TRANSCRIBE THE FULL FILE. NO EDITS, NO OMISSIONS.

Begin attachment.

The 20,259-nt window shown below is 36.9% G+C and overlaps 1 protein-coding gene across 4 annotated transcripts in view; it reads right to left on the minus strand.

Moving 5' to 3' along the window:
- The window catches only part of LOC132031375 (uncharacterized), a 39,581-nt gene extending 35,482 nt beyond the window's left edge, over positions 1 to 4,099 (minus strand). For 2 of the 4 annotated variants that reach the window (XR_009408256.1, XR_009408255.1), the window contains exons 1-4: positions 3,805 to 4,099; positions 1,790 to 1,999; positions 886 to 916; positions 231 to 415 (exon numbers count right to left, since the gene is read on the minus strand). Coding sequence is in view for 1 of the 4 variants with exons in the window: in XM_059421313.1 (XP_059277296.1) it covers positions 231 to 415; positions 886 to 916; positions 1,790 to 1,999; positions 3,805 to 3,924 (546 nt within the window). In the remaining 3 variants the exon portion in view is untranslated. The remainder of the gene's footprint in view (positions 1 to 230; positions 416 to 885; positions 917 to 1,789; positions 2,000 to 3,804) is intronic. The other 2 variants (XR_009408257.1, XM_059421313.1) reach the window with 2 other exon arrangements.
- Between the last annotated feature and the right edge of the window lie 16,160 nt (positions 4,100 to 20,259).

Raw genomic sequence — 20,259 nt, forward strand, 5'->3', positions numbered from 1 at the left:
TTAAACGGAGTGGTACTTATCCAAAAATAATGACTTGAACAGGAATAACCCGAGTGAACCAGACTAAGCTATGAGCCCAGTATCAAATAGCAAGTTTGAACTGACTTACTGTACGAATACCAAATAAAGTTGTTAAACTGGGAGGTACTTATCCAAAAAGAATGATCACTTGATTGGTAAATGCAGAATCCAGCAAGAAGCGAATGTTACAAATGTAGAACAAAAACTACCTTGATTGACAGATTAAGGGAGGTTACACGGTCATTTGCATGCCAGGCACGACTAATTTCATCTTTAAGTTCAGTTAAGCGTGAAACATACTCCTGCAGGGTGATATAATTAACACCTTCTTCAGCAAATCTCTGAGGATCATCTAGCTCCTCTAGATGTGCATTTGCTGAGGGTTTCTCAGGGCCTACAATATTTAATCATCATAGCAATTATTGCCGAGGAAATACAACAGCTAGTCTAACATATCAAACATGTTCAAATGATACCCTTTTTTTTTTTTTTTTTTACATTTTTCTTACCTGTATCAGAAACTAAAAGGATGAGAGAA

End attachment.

The 20,259-nt window shown below is 36.9% G+C and overlaps 1 protein-coding gene across 4 annotated transcripts in view; it reads right to left on the minus strand.

Moving 5' to 3' along the window:
- The window catches only part of LOC132031375 (uncharacterized), a 39,581-nt gene extending 35,482 nt beyond the window's left edge, over positions 1 to 4,099 (minus strand). For 2 of the 4 annotated variants that reach the window (XR_009408256.1, XR_009408255.1), the window contains exons 1-4: positions 3,805 to 4,099; positions 1,790 to 1,999; positions 886 to 916; positions 231 to 415 (exon numbers count right to left, since the gene is read on the minus strand). Coding sequence is in view for 1 of the 4 variants with exons in the window: in XM_059421313.1 (XP_059277296.1) it covers positions 231 to 415; positions 886 to 916; positions 1,790 to 1,999; positions 3,805 to 3,924 (546 nt within the window). In the remaining 3 variants the exon portion in view is untranslated. The remainder of the gene's footprint in view (positions 1 to 230; positions 416 to 885; positions 917 to 1,789; positions 2,000 to 3,804) is intronic. The other 2 variants (XR_009408257.1, XM_059421313.1) reach the window with 2 other exon arrangements.
- Between the last annotated feature and the right edge of the window lie 16,160 nt (positions 4,100 to 20,259).

Raw genomic sequence — 20,259 nt, forward strand, 5'->3', positions numbered from 1 at the left:
TTAAACGGAGTGGTACTTATCCAAAAATAATGACTTGAACAGGAATAACCCGAGTGAACCAGACTAAGCTATGAGCCCAGTATCAAATAGCAAGTTTGAACTGACTTACTGTACGAATACCAAATAAAGTTGTTAAACTGGGAGGTACTTATCCAAAAAGAATGATCACTTGATTGGTAAATGCAGAATCCAGCAAGAAGCGAATGTTACAAATGTAGAACAAAAACTACCTTGATTGACAGATTAAGGGAGGTTACACGGTCATTTGCATGCCAGGCACGACTAATTTCATCTTTAAGTTCAGTTAAGCGTGAAACATACTCCTGCAGGGTGATATAATTAACACCTTCTTCAGCAAATCTCTGAGGATCATCTAGCTCCTCTAGATGTGCATTTGCTGAGGGTTTCTCAGGGCCTACAATATTTAATCATCATAGCAATTATTGCCGAGGAAATACAACAGCTAGTCTAACATATCAAACATGTTCAAATGATACCCTTTTTTTTTTTTTTTTTTACATTTTTCTTACCTGTATCAGAAACTAAAAGGATGAGAGAA